About 90% of the delivered collisions are recorded. It means that each team may work with 4.5/fb of data by now (which will surpass 5/fb in a week as well) and in combination, the "Big Two" may have lots of fun while analyzing 9 inverse femtobarns of data as of now.

You may translate 5/fb to the number of collisions: it is about 350 trillion collisions because 1/fb corresponds to 70 trillion collisions. The latter proposition is equivalent to the fact that the proton-proton cross section is 70 millibarns – which is the same thing (if you rename the unit) as 70 trillion per inverse femtobarn. Recall that milli- is \(10^{-3}\) and [divided by] femto- is \(10^{-15}\) so milli- gives you a trillion, or \(10^{12}\), per inverse femto-.

(70 millibarns is the cross section removing the long-range electromagnetic processes which just bend the protons a little bit and emit soft photons: their total cross section is infinite because electromagnetism is a long-range force. I can't be too accurate in describing which processes are included in 70 mb and which are not.)

It is a good opportunity to recall what is the expected significance of the accumulated evidence for the Standard Model Higgs boson. Look at the full blue-green bright line above which is 5/fb at 7 TeV. Let's choose four benchmarks and write the significance that should be obtained by now by a single detector. At 4.5/fb, we have:

- 119 GeV: 3 sigma
- 144 GeV: 6 sigma
- 240 GeV: 4.5 sigma
- 500 GeV: 4 sigma

If the experimenters decided to combine the ATLAS and CMS data, they would have 9/fb of data which is \(9/5\) times higher than the numbers above so the statistical significance will be \(\sqrt{9/5}=1.34\) times the numbers above. The statistical significance that the (combined) LHC may obtain for the Higgs boson signals now depends on the Higgs mass as follows:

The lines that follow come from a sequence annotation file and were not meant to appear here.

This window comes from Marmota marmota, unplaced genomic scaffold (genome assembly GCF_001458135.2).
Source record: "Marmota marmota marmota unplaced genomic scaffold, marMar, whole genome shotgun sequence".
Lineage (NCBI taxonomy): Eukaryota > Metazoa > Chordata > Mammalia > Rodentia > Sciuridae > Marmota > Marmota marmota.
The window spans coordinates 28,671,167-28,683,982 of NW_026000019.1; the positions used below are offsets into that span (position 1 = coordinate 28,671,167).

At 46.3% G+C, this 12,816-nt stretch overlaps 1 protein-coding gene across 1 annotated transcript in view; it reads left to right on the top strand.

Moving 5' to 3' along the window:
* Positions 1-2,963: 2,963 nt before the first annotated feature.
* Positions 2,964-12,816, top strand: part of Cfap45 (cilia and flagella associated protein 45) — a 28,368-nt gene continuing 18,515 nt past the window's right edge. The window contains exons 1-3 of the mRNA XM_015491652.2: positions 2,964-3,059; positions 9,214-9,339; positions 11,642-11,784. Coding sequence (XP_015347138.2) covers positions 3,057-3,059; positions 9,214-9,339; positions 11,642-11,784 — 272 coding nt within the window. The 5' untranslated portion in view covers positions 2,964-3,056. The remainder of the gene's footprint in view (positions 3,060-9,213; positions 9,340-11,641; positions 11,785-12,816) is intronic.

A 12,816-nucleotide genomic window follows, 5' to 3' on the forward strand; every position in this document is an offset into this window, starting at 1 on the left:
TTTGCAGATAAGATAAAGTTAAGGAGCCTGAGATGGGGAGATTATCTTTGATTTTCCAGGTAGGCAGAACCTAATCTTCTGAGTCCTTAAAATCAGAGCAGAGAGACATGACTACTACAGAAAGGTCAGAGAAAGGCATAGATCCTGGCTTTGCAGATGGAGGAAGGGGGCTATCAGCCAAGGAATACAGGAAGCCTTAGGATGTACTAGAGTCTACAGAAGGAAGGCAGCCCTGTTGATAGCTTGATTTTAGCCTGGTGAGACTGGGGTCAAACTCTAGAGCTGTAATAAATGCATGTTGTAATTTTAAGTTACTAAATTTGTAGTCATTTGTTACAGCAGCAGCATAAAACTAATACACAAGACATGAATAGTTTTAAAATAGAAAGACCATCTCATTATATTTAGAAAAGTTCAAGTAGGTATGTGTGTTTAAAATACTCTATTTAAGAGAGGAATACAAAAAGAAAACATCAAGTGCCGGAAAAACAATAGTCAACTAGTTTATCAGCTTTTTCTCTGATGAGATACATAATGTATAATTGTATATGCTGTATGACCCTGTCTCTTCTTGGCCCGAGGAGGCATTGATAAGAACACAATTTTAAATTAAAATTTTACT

- 119 GeV: 4 sigma
- 144 GeV: 8 sigma
- 240 GeV: 6 sigma
- 500 GeV: 5.5 sigma

If there are multiple Higgs bosons, the lighter one is similar to a single SM Higgs but it may be easier to detect it in the triple-bottom-quark processes because its coupling to the bottom quarks is probably enhanced. The heavier Higgs boson(s), if there exists more than one, may be somewhat harder to be found but not too harder.

The right sidebar also says that the peak luminosity achieved so far (per detector) is 3.5 inverse nanobarns per second which is – by a simple change of units – 110 inverse femtobarns per year. Of course, the maximum luminosity can't be sustained for the whole year 2012. The luminosity decreases to 1/2 within hours and there need to be breaks every day and sometimes breaks that last for days. Moreover, not all 12 months are reserved for proton-proton collisions: there is a winter break as well as lead-ion run etc.

With all these factors included, about 1/6 of the optimistic figure or about 18 femtobarns (per detector) may be achieved in 2012 itself. That would combine to more than 23/fb in 2010-2012. That's surely more than enough for any Higgs question – as well as many other questions that are relevant if Nature generously offers some low-hanging fruit to us. The figure 23/fb may be improved (and maybe vastly improved) if the LHC engineers manage to (greatly) increase the luminosity during 2012 (or at the end of 2011).

By the way, a Dutch physicist has just published a preprint saying the same thing as your humble correspondent, namely that OPERA could have gotten an error of 30 nanoseconds, one-half of their claimed signal, if they incorrectly used synchronization from the viewpoint of the satellites' moving frame.

So yes, 100% of the preprint is derived in a paragraph of my blog entry published weeks ago.

Meanwhile, in Santa Barbara, string theory soccer players were painfully humiliated by squalid state physicists, 0-to-5. It's plausible that David Gross will have to resign as the couch.

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